Cohen ultimately left the joint defense agreement he had with Trump and pleaded guilty in August to several crimes, including violating campaign finance laws by arranging for the payment of hush money to women who alleged they had affairs with Trump. In his plea and in later court hearings, Cohen alleged that he worked in coordination with Trump to break the law. He also pleaded guilty to lying to Congress about the timing of discussions about a possible Trump Tower project in Moscow, saying his aim was to be consistent with Trump’s messaging on Russia. Cohen testified that the discussions ended in January 2016, when in fact, he now admits, they continued into June.
A person familiar with the matter characterized the discussions about pardons involving Cohen — and Cohen’s memory of them — as nebulous. Cohen has not alleged that he was offered an explicit quid pro quo that would tie a pardon to his cooperation with law enforcement, the person said. The person said Cohen felt that Trump’s team was using innuendo and suggestion to imply there would be a benefit for his loyalty.
“It was very vague,” the person said.
The topic of pardons came up when Cohen testified privately last week before the House and Senate Intelligence committees. Precisely what Cohen alleged there remains unclear. Davis has declined to discuss the closed-door session, though he said on MSNBC that Cohen discussed new, potentially “game-changing” information and that it was about “lying and obstruction evidence.” Cohen is scheduled to continue his closed-door testimony before the House Intelligence Committee on Wednesday.
The period after the April raid was particularly fraught for Cohen, who was feeling increasingly isolated from Trump and facing escalating legal and financial concerns. In June, a dispute erupted over his legal debts, which were being paid in part by the Trump Organization, people familiar with the matter said.
The Trump Organization was not at the time paying for all of Cohen’s expenses, but it was footing the bill for a costly review of the enormous cache of documents and audio and video recordings seized during the raid. The argument over legal bills burst into public when it was reported that Cohen would be parting from the Trump Organization’s legal team, including Ryan, that had been representing him.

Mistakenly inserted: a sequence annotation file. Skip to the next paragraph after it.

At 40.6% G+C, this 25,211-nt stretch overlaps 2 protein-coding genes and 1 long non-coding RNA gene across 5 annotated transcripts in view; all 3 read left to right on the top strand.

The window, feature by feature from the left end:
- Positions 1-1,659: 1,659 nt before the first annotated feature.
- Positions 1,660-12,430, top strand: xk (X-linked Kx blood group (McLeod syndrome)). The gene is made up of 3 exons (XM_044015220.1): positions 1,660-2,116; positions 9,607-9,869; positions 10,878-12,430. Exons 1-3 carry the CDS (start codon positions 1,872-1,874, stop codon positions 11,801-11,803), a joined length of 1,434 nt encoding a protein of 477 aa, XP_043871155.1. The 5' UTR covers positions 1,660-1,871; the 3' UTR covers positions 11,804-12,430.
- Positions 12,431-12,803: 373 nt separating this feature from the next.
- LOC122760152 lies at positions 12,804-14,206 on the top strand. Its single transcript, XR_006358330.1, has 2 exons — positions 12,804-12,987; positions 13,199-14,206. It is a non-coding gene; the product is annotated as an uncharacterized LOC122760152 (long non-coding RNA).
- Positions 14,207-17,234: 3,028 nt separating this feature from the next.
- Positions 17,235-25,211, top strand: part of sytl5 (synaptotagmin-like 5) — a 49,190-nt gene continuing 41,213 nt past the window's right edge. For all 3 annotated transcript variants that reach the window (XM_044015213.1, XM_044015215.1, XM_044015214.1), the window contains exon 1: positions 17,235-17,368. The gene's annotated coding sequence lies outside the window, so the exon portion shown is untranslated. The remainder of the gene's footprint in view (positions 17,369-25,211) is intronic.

At the time, Cohen told associates that he was feeling neglected by the president, despite his long-professed loyalty.
The Washington Post reported in July 2017 that Trump had asked advisers about his power to pardon aides, family members and even himself in connection with special counsel Robert S. Mueller III’s investigation into whether his campaign coordinated with Russia to influence the 2016 election. In the wake of that report, Trump seemed to play down his consideration of that topic.
“While all agree the U.S. President has the complete power to pardon, why think of that when only crime so far is LEAKS against us,” he wrote on Twitter at the time.
Trump’s other comments, though, have led his critics to worry he might offer pardons to those who remain loyal to him, while retaliating against those who don’t. After Cohen pleaded guilty in August to various crimes and agreed to cooperate with prosecutors on the same day former Trump campaign chairman Paul Manafort was found guilty after a weeks-long trial, Trump directly contrasted the two men and took a swipe at his own Justice Department, which handled their cases.
“I feel very badly for Paul Manafort and his wonderful family,” Trump wrote. “ ‘Justice’ took a 12 year old tax case, among other things, applied tremendous pressure on him and, unlike Michael Cohen, he refused to ‘break’ — make up stories in order to get a ‘deal.’ Such respect for a brave man!”
A day later, The Post reported that Trump had recently asked his lawyers for advice on the possibility of pardoning Manafort.
Karoun Demirjian contributed to this report.